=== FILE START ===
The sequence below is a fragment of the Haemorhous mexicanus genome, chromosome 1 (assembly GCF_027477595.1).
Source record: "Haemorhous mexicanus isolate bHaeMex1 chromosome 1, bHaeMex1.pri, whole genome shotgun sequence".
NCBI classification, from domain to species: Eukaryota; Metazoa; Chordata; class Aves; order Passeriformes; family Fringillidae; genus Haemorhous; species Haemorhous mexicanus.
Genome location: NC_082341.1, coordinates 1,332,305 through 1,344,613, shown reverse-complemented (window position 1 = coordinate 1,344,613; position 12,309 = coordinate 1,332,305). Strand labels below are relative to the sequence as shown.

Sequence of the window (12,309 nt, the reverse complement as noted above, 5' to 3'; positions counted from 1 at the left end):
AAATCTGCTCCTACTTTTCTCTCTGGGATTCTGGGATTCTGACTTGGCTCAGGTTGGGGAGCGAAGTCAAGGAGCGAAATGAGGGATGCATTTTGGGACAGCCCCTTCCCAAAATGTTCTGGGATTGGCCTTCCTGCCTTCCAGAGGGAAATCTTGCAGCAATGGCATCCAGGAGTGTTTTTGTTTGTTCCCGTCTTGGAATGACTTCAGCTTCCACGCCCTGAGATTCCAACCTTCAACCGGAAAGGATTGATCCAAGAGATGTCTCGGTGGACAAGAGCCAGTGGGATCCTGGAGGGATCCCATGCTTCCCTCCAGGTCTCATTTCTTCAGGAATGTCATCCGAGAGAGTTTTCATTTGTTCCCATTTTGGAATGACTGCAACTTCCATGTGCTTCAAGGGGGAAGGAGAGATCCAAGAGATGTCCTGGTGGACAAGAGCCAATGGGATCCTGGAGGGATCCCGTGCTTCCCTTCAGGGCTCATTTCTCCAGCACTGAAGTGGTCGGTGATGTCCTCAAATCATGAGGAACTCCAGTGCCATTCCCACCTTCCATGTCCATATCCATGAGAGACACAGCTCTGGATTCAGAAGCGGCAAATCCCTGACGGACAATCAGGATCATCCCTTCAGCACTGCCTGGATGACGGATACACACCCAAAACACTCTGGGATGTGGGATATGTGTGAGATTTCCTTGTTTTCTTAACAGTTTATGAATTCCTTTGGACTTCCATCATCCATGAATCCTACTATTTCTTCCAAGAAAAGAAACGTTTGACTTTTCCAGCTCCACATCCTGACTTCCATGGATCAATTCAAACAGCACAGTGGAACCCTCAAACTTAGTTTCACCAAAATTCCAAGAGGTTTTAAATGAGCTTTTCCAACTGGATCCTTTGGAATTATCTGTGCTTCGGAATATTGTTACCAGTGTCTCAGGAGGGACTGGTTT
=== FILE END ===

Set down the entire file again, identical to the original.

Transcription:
The sequence below is a fragment of the Haemorhous mexicanus genome, chromosome 1 (assembly GCF_027477595.1).
Source record: "Haemorhous mexicanus isolate bHaeMex1 chromosome 1, bHaeMex1.pri, whole genome shotgun sequence".
NCBI classification, from domain to species: Eukaryota; Metazoa; Chordata; class Aves; order Passeriformes; family Fringillidae; genus Haemorhous; species Haemorhous mexicanus.
Genome location: NC_082341.1, coordinates 1,332,305 through 1,344,613, shown reverse-complemented (window position 1 = coordinate 1,344,613; position 12,309 = coordinate 1,332,305). Strand labels below are relative to the sequence as shown.

Sequence of the window (12,309 nt, the reverse complement as noted above, 5' to 3'; positions counted from 1 at the left end):
AAATCTGCTCCTACTTTTCTCTCTGGGATTCTGGGATTCTGACTTGGCTCAGGTTGGGGAGCGAAGTCAAGGAGCGAAATGAGGGATGCATTTTGGGACAGCCCCTTCCCAAAATGTTCTGGGATTGGCCTTCCTGCCTTCCAGAGGGAAATCTTGCAGCAATGGCATCCAGGAGTGTTTTTGTTTGTTCCCGTCTTGGAATGACTTCAGCTTCCACGCCCTGAGATTCCAACCTTCAACCGGAAAGGATTGATCCAAGAGATGTCTCGGTGGACAAGAGCCAGTGGGATCCTGGAGGGATCCCATGCTTCCCTCCAGGTCTCATTTCTTCAGGAATGTCATCCGAGAGAGTTTTCATTTGTTCCCATTTTGGAATGACTGCAACTTCCATGTGCTTCAAGGGGGAAGGAGAGATCCAAGAGATGTCCTGGTGGACAAGAGCCAATGGGATCCTGGAGGGATCCCGTGCTTCCCTTCAGGGCTCATTTCTCCAGCACTGAAGTGGTCGGTGATGTCCTCAAATCATGAGGAACTCCAGTGCCATTCCCACCTTCCATGTCCATATCCATGAGAGACACAGCTCTGGATTCAGAAGCGGCAAATCCCTGACGGACAATCAGGATCATCCCTTCAGCACTGCCTGGATGACGGATACACACCCAAAACACTCTGGGATGTGGGATATGTGTGAGATTTCCTTGTTTTCTTAACAGTTTATGAATTCCTTTGGACTTCCATCATCCATGAATCCTACTATTTCTTCCAAGAAAAGAAACGTTTGACTTTTCCAGCTCCACATCCTGACTTCCATGGATCAATTCAAACAGCACAGTGGAACCCTCAAACTTAGTTTCACCAAAATTCCAAGAGGTTTTAAATGAGCTTTTCCAACTGGATCCTTTGGAATTATCTGTGCTTCGGAATATTGTTACCAGTGTCTCAGGAGGGACTGGTTT